What he will not send you is an invoice.

 The Cup of Wisdom kit is funded through the principle of Pay It Forward: responding to the kindness and generosity of one person by being kind and generous to someone else.

 For more information on Pay it Forward CLICK HERE

Keep the Kit
Let’s assume you are going for the whole 13 (one gathering for each section of The World Wisdom Bible) meetings. You have to expect that not every guest will make it every time, and that some may drop out after a while. That’s fine. It’s not a reflection on you. Life gets in the way of people doing even things they love to do. You can always invite new people along the way. But it does mean you should hold on to the mugs and books at the end of each gathering. At the end of the eleven gatherings (or however many you host) you can invite people to take their mug and book home with them, but not before: they get lost; people forget to bring them to the meeting; and a shortage of books and mugs makes the salon less that optimal. So, hold on them until the end.

 

General Salon Guidelines
While there is no such thing as a typical salon the following guidelines have proven successful for others. Feel free to adapt them to the needs of your group. The basic template for a ninety minute salon is as follows:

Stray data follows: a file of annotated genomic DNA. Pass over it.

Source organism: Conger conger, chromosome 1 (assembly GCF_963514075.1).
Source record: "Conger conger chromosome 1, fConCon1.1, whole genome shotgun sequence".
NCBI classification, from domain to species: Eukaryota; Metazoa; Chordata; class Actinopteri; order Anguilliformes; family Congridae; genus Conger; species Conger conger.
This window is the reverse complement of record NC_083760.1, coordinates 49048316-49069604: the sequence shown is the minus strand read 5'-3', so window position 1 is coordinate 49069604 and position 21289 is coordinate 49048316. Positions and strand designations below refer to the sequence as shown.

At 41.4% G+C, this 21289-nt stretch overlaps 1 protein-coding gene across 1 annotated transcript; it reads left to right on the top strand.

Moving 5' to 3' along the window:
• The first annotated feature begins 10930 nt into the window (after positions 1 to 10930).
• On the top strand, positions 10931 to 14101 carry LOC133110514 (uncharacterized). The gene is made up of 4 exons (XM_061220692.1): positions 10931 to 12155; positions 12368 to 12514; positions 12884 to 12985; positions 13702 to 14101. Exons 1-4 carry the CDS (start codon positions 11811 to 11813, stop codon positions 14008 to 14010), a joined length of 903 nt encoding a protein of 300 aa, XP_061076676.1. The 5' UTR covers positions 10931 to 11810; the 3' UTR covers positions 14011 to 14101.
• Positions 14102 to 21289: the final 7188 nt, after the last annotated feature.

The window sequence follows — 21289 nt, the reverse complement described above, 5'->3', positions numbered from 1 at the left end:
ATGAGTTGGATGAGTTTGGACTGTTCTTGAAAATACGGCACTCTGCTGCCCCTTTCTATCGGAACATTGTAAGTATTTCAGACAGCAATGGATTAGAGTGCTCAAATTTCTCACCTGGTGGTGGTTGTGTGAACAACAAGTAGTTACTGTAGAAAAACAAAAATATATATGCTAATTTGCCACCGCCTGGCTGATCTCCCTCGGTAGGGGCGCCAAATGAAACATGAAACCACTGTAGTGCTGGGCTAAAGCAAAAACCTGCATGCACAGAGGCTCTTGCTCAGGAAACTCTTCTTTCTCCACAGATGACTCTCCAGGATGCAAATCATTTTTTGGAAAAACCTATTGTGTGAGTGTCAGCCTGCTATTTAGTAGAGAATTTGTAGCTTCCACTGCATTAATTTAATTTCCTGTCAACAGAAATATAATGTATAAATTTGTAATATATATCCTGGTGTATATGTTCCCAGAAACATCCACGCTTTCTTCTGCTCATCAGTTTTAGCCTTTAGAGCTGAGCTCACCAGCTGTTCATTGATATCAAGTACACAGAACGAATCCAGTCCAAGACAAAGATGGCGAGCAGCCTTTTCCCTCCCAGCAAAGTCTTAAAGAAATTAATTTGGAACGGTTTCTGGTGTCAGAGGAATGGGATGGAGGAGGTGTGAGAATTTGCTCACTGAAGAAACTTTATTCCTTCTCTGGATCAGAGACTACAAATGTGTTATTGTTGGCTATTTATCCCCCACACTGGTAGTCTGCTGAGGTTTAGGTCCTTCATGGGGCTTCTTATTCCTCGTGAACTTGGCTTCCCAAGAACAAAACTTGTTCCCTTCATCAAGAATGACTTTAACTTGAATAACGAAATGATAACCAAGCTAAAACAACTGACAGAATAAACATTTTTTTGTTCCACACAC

General meet and greet: 10 minutes.
Take a few minutes to explain how the salon runs, what chapter of The World Wisdom Bible people will be reading. Remind your guests that the books and cups are a gift from strangers and invite them to donate to the One River Foundation so we can send a kit to another salon. Hand out the books and cups, and invite people to get something to drink. [Food is also a good thing to have on hand, but make sure whatever food you offer doesn’t stain the hand and get on the books.]

Silent Meditation: 3 minutes.
Invite people to settle into their seats, close their eyes, and just breathe. If someone has a silent meditation or prayer practice invite them to use it, but explain that we are simply using this time to center ourselves so that we can engage with the texts we are about to read with open minds.

Begin at the beginning
The World Wisdom Bible is part of a larger effort to share the Perennial Wisdom at the mystical heart of the world’s religions. The World Wisdom Bible offers each Cup of Wisdom participant an opportunity to engage these ancient texts, some of which they may already be familiar with, in light of the 4 Essential Points of Perennial Wisdom, gaining new insight into the nature of the Divine, however named, and life itself. As such, it is important that each Cup of Wisdom community spend time during its first meeting to orient itself to this amazing journey through The World Wisdom Bible by reading and discussing “A Note on God” and the “Introduction.” You may actually discover that the group wants to spend more than one session working with “A Note on God” and the “Introduction.” Likewise, each Cup of Wisdom session should include a reading of the introduction to the specific chapter to be discussed that session.